I was telling my family doctor about this the other day. It’s a university health clinic, so practically all of her patients are young, and she hasn’t encountered this. She was flabbergasted. “That’s a conflict of interest!” She said that about ten times.
I also think the issue of tampering with another professional’s prescription is largely BS, too. If I move across the country and go to a new doctor, she will of course be cautious regarding any treatment underway. She’ll almost certainly want to get the files sent over from the original doctor, and so on. But she won’t refuse to treat me. Come on.
I had this problem when I moved to the city I live in now. Several clinics flat-out refused to see me. One chain told me their policy is that if you pay $600 up front, they’ll take you on. I was lucky, though – I finally found an audiologist in a suburban clinic who helped me out tremendously. But she wouldn’t take any payment, and couldn’t really, since it was all under the radar. But the whole thing was pretty distressing.
I thought that might be the case as you’ve posted more technical/complete answers than most of us are capable off. I hope you’ll check in regularly.
Looks like you work with one of the better clinics. Your industry is in flux. In the states, two Senators have introduced legislation to open the market more. How well that goes remains to be seen. And, there are PSAP vendors coming out of the woodwork it seems.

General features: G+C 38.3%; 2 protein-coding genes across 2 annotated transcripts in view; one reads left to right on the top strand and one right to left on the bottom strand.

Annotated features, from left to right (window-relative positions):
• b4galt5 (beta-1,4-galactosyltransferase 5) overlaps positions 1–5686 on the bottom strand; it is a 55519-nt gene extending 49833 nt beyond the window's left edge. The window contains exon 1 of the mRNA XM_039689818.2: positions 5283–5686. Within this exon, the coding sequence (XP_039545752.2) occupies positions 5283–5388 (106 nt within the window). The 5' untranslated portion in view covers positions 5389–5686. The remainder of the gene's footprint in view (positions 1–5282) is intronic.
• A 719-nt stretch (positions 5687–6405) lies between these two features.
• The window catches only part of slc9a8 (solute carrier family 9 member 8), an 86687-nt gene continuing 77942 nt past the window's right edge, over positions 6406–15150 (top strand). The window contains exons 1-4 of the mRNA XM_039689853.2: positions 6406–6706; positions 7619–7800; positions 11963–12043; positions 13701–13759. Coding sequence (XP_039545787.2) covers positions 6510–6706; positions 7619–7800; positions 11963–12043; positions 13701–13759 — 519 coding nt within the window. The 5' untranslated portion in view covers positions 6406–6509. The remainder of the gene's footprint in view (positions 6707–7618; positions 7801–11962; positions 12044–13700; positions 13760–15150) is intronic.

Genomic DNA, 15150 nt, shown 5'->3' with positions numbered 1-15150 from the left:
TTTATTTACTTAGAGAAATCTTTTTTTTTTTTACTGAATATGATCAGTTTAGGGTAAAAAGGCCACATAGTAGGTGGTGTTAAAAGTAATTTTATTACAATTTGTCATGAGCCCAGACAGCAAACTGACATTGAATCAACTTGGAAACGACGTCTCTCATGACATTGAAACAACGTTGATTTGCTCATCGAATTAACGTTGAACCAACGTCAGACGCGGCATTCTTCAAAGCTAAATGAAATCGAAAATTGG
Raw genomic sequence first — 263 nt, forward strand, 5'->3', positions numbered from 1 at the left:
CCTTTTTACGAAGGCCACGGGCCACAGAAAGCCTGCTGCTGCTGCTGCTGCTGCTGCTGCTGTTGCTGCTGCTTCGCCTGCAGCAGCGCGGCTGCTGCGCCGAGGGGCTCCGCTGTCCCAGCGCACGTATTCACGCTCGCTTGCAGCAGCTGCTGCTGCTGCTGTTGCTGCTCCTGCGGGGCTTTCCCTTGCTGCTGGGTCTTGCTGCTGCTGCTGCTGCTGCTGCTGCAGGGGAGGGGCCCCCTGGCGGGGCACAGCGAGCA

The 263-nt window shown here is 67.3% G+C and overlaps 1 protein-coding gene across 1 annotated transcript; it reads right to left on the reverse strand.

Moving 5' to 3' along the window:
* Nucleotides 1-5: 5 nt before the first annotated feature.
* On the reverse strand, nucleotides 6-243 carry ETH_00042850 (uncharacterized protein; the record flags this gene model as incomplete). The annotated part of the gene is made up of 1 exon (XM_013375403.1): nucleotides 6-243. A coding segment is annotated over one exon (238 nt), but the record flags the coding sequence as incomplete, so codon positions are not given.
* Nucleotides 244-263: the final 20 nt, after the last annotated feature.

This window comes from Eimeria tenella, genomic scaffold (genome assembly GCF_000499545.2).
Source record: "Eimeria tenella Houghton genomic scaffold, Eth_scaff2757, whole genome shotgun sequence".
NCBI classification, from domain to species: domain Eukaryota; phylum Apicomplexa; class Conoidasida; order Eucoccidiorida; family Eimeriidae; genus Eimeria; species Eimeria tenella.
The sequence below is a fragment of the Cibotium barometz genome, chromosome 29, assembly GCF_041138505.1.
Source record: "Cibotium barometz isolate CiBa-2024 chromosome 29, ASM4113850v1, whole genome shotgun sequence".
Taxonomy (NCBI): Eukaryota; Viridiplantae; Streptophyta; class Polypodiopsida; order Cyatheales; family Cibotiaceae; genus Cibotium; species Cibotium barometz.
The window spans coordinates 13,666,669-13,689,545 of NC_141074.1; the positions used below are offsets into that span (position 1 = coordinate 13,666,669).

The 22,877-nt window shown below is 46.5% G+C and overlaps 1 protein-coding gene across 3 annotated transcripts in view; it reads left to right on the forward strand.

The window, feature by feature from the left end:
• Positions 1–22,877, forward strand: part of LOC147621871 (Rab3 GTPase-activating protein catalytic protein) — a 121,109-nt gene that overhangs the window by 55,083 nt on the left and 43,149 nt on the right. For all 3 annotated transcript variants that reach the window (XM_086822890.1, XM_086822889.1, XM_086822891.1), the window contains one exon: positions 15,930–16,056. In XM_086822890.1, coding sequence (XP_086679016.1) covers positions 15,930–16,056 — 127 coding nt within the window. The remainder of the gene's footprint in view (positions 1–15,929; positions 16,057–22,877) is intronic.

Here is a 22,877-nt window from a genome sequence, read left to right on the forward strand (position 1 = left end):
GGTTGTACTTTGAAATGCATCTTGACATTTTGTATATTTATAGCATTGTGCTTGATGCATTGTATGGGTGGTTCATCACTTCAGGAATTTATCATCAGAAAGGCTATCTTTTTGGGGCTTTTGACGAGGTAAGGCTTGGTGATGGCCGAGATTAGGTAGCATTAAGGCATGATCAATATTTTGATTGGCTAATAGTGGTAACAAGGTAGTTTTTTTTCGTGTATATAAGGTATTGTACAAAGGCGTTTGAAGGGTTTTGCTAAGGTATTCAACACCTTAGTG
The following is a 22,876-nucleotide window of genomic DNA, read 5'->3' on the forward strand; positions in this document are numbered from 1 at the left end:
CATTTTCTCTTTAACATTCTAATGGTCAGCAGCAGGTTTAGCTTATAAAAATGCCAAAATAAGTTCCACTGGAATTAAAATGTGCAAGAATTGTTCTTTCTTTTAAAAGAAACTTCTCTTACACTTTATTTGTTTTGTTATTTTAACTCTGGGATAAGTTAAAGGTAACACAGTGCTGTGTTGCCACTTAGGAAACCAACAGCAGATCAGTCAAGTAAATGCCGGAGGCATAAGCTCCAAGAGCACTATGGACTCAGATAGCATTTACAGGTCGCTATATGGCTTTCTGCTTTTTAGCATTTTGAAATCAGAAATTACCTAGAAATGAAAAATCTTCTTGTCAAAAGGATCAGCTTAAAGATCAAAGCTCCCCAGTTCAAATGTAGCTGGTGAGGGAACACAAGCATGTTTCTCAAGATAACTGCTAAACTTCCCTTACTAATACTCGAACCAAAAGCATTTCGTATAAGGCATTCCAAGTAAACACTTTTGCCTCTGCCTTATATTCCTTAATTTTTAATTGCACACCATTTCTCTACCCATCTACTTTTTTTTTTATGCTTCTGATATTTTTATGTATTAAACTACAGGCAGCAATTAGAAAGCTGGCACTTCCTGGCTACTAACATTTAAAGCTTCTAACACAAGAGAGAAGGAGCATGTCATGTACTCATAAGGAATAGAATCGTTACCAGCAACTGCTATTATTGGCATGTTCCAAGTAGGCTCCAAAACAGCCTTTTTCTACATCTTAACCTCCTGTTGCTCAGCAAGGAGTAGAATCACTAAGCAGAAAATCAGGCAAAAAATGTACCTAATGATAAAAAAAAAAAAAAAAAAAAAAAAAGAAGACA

I think this is all good, but at the same time, as much as I rail against the atrocious injustices – jk! – committed by the hearing aid industry, I do think there’s a danger of throwing the baby out with the bathwater.
I wonder if lots of people go out and get PSAPs, and they work pretty well, but they don’t work nearly as well as well-fitted “real” hearing aids.
I also wonder how good the clinical outcomes are for people who buy “real” aids online or through sketchy chains that get only minimal service after the initial, audiogram-only, first fit.
While I think the industry’s model definitely needs a revamp, I think good clinical care shouldn’t be what gets tossed out.
All those who cannot afford HAs are not getting any clinical care. I think that is what the shake up is aimed at addressing. If the industry had addressed prices and services then I doubt governments would have felt a need to step in.
Yes I’m surprised to hear that, too. But in Canada the situation is not very favourable. I assume that if you’re on welfare, there’s some kind of support. Some jurisdictions, like the Yukon, will give you $500 toward hearing aids. Haha. In spite of recognizing my hearing loss as a disability, the university wouldn’t help. (They would hire a note-taker, though, which was not only useless for my program, but if it had been helpful, the cost would have far exceeded that of a pair of hearing aids.) There’s some government and NGO support for kids with hearing loss – that’s a good thing! Other than that, nada. I have no idea how poor people manage. The reason I initially went down the DIY route was because I could only afford aids off of eBay, and I couldn’t find anyone who would program them for me.